I was, in turn, inspired to write something like Empire. Now we have to do a quick rewind to the early 1960s and a steam tunnel running beneath the University of Iowa. That’s where Ron Resch, the son of a rural Iowan Reformed LDS family, was living when he developed a parametric 3D CAD system with some computer scientists there. Fast forward to 1974 and I was to inherit Ron’s work.
I asked around the Lindquist Center for 3D perspective programs and managed to obtain an old FORTRAN card deck. Little did I realize that one of its co-authors had left the University of Iowa for the University of Illinois, preceding my migration to PLATO by some years. At the U of Illinois, he would place a 25 cent bet with the soon-to-be legendary PLATO system programmer, Don Lee, that Don couldn’t do 3D solids rendering with full shading over one weekend. That man was Ron Resch. Ron and Don had been discussing various tricks for dividing perspective drawing problems up into quadrants, and thought they were on the verge of something. Don took Ron’s bet, produced the first 3D ray-trace image of a tetrahedron intersected with a sphere over the weekend and then and took Ron’s 25 cents. Ron also went on to the University of Utah where Evans and Sutherland had produced the world's first virtual reality system. There Ron took on such notable students as Alan Kay and Jim Blinn.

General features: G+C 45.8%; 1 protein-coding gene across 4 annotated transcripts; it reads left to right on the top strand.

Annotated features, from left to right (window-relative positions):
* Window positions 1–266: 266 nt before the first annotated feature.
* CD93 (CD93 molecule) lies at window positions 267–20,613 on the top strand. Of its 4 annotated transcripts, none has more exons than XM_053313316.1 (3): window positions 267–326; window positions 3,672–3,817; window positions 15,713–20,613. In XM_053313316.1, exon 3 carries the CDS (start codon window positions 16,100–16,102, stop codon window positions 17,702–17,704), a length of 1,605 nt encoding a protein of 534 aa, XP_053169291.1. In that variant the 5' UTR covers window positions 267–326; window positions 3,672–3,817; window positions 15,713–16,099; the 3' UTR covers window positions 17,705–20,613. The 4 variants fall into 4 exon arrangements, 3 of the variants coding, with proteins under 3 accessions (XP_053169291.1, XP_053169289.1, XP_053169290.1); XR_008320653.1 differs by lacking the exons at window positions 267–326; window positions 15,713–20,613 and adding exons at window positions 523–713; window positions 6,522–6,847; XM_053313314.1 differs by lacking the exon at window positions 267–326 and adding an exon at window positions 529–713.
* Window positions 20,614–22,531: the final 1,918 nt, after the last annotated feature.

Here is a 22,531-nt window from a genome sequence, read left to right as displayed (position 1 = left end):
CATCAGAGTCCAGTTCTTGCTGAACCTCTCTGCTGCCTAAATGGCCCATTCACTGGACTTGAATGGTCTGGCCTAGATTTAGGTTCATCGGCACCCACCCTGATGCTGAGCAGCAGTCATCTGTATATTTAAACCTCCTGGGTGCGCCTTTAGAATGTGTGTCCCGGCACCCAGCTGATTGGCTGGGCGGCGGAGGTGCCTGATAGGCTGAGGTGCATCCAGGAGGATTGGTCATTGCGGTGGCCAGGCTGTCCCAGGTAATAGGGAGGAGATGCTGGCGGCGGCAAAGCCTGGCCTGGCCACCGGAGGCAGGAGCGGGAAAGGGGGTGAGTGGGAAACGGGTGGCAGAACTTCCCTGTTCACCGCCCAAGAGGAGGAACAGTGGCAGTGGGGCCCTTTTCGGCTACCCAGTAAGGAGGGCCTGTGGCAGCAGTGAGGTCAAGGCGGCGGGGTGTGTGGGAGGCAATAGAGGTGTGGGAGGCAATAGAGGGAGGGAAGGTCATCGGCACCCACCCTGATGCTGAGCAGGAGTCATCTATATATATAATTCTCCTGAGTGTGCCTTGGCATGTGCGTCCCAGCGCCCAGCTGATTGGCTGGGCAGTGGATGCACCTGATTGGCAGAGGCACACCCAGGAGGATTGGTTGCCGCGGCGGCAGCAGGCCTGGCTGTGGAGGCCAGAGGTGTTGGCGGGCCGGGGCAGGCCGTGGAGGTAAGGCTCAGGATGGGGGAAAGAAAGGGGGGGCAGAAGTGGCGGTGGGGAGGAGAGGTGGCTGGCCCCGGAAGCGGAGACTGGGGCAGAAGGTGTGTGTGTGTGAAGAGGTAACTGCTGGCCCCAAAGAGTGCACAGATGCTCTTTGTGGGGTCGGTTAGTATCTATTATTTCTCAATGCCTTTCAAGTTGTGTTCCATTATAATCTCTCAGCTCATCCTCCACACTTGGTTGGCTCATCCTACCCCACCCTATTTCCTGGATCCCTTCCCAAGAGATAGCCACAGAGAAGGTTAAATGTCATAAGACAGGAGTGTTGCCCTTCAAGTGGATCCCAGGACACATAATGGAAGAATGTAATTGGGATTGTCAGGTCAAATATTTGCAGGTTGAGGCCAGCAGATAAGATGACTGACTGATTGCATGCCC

Dream check #2: While I was working with him, Leif Brush held an exhibition of computer art from two artists. One of them was a music composer from the University of Illinois whose work was quite forgettable. The other was from Utah and had shaded 3D renderings of strange abstract objects that fascinated me enough that I almost went to Utah instead of Urbana. Little did I realize these fascinating ray-traced color images were by Ron Resch, the same man who had blazed the 3D graphics trail prior to me at the University of Iowa. Nor did Leif Brush realize the three-way connection between U of U, U of IA and U of IL. Two decades years later I found myself sharing a 3-office space with Ron and the remnants of the Xanadudes, including Keith Henson of "The Great Mambo Chicken and the Transhuman Condition" and L5 Society fame. We were all recruited, independently, to reengineer an insurance company having, apparently, nothing else in common to draw us together but some sort of weird history, which we discovered during our lunch conversations.
Once I had The Formulas in hand, I quickly hacked out my first 3D graphics program on PLATO.
As one might imagine, it was a very exciting time. To see a dynamic mathematical space open up in full perspective visuals for the first time was an intoxicating experience. As most authors must experience when they are possessed of their muse, it felt like I was simultaneously creating and discovering a new universe – but this was even more captivating and visceral!
At first, the space consisted of a few simple geometric wire frames but within a few days progressed to 3D representations of Empire’s 2D space ships. I then made it possible to move around them as the first person with single key strokes (the qweadzxc octa-directional keys for altitude and azimuth and + and – for acceleration and decelleration) while others looked on from their vantage points in Spasim space.